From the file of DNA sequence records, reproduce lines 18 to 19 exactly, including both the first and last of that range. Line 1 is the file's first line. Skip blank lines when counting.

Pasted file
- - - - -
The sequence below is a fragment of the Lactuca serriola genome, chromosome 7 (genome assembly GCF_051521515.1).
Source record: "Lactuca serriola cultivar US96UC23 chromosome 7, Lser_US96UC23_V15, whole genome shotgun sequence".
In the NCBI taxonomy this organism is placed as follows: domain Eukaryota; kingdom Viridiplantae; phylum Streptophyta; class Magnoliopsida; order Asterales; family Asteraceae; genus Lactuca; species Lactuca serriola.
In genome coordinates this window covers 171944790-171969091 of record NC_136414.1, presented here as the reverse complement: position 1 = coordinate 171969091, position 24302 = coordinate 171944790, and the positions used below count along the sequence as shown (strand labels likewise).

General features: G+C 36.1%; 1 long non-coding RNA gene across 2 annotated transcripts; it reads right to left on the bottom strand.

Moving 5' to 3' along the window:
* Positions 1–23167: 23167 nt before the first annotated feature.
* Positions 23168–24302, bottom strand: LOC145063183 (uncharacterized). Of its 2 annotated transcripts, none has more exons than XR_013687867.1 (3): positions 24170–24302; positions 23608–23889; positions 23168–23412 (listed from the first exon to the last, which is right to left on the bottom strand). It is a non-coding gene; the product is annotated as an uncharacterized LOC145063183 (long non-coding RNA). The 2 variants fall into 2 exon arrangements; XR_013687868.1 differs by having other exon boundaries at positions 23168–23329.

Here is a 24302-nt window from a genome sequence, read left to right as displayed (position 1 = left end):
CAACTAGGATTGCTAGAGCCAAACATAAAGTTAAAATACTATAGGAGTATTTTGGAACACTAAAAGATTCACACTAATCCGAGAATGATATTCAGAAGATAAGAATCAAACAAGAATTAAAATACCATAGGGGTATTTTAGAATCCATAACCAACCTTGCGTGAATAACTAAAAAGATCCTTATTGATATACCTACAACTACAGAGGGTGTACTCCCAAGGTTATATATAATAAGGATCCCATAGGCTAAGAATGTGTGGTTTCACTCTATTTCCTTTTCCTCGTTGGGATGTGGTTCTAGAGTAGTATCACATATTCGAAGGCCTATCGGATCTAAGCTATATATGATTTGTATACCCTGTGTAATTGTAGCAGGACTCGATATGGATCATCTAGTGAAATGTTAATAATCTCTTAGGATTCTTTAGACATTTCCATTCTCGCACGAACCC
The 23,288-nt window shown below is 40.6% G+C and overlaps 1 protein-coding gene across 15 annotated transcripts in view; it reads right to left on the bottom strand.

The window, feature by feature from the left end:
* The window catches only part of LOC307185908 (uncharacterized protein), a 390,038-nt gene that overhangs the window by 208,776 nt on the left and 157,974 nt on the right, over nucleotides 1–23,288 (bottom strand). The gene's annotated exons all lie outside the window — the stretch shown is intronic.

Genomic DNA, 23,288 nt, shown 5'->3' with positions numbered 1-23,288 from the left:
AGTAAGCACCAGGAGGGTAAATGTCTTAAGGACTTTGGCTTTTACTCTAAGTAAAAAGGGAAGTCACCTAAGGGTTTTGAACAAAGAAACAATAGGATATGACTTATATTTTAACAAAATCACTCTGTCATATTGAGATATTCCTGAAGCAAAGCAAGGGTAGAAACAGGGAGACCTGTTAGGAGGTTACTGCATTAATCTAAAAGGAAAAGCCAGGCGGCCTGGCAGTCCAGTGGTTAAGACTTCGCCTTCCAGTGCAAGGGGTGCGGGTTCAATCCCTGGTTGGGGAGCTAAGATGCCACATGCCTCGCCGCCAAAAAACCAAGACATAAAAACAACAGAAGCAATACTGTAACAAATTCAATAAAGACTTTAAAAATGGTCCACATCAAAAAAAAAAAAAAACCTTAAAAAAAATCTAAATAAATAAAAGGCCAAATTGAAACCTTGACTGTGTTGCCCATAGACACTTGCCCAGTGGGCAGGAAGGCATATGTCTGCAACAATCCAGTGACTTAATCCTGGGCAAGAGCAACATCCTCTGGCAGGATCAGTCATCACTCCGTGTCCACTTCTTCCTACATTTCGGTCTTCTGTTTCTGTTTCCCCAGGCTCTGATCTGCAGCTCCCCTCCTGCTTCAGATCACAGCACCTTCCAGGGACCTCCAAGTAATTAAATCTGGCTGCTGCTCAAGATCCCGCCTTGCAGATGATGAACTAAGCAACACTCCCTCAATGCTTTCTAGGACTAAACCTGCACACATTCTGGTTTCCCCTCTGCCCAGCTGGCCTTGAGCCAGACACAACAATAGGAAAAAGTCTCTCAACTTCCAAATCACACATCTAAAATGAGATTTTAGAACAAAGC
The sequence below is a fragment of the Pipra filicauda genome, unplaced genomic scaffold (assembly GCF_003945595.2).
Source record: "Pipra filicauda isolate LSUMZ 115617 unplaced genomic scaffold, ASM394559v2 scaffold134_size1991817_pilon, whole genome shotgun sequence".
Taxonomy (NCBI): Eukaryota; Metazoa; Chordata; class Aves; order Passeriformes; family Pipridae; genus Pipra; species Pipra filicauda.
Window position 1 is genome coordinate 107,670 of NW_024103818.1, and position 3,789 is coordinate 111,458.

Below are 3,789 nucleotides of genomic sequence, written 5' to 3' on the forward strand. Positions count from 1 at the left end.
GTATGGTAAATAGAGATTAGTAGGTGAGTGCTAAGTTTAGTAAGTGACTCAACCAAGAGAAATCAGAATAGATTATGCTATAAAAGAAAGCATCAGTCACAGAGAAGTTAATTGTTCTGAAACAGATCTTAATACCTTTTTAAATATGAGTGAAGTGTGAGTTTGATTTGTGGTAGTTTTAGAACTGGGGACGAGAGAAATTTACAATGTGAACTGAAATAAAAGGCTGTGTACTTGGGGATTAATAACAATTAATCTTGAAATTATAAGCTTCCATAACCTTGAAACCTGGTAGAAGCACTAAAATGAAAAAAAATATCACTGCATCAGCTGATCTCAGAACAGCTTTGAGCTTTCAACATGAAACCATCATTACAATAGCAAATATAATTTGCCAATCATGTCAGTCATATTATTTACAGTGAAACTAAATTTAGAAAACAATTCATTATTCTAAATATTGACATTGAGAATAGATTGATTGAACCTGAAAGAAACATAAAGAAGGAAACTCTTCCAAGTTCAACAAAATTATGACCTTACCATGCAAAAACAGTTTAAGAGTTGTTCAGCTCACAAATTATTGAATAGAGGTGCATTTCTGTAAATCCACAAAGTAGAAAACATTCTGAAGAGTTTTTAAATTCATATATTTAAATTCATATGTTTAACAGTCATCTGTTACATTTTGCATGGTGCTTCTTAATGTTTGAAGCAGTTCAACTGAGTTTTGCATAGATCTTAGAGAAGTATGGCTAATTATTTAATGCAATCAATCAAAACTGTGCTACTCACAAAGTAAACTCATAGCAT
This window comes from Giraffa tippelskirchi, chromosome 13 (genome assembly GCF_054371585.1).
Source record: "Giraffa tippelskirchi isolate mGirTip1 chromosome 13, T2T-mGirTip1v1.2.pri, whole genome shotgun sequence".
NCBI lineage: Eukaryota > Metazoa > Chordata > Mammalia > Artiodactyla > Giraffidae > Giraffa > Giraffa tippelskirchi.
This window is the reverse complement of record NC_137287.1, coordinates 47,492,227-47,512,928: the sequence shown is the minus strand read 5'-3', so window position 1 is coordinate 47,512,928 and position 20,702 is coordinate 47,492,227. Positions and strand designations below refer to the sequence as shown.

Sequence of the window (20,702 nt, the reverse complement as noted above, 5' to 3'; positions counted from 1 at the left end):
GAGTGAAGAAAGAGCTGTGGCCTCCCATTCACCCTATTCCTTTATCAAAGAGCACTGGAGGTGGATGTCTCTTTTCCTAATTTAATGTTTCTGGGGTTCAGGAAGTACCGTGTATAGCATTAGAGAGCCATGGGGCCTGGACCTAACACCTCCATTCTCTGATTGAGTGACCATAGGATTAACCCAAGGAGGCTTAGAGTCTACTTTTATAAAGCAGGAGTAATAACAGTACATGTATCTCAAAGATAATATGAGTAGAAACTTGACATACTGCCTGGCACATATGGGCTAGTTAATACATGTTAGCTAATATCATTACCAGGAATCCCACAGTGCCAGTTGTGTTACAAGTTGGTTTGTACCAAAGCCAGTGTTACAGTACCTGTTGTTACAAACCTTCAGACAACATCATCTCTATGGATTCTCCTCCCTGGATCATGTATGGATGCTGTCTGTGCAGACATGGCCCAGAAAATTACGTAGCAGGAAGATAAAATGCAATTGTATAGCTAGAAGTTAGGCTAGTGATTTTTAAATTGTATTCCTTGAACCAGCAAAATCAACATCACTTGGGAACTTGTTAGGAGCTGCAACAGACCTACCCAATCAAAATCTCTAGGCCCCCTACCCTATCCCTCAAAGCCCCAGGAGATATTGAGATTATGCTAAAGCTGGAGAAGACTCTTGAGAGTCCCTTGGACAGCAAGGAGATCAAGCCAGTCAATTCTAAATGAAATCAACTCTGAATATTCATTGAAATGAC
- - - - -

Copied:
Taxonomy (NCBI): Eukaryota; Metazoa; Chordata; class Aves; order Passeriformes; family Pipridae; genus Pipra; species Pipra filicauda.
Window position 1 is genome coordinate 107,670 of NW_024103818.1, and position 3,789 is coordinate 111,458.